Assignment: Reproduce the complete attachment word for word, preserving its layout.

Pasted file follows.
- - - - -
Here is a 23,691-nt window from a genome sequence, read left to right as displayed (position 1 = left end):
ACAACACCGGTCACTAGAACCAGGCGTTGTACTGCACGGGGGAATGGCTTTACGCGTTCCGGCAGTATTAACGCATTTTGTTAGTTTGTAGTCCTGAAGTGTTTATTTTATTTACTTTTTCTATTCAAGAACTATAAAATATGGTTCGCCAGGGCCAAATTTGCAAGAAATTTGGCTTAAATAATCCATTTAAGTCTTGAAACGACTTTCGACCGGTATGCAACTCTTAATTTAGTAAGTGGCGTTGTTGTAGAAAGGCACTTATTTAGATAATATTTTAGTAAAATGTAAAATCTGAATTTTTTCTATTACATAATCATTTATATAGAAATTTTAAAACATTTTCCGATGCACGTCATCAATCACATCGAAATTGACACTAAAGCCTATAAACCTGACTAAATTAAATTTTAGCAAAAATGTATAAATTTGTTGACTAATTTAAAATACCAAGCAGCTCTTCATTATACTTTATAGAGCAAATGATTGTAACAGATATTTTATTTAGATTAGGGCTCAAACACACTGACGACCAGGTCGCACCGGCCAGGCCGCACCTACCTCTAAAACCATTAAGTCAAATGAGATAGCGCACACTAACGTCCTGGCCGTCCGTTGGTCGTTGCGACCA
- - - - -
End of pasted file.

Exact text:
Here is a 23,691-nt window from a genome sequence, read left to right as displayed (position 1 = left end):
ACAACACCGGTCACTAGAACCAGGCGTTGTACTGCACGGGGGAATGGCTTTACGCGTTCCGGCAGTATTAACGCATTTTGTTAGTTTGTAGTCCTGAAGTGTTTATTTTATTTACTTTTTCTATTCAAGAACTATAAAATATGGTTCGCCAGGGCCAAATTTGCAAGAAATTTGGCTTAAATAATCCATTTAAGTCTTGAAACGACTTTCGACCGGTATGCAACTCTTAATTTAGTAAGTGGCGTTGTTGTAGAAAGGCACTTATTTAGATAATATTTTAGTAAAATGTAAAATCTGAATTTTTTCTATTACATAATCATTTATATAGAAATTTTAAAACATTTTCCGATGCACGTCATCAATCACATCGAAATTGACACTAAAGCCTATAAACCTGACTAAATTAAATTTTAGCAAAAATGTATAAATTTGTTGACTAATTTAAAATACCAAGCAGCTCTTCATTATACTTTATAGAGCAAATGATTGTAACAGATATTTTATTTAGATTAGGGCTCAAACACACTGACGACCAGGTCGCACCGGCCAGGCCGCACCTACCTCTAAAACCATTAAGTCAAATGAGATAGCGCACACTAACGTCCTGGCCGTCCGTTGGTCGTTGCGACCA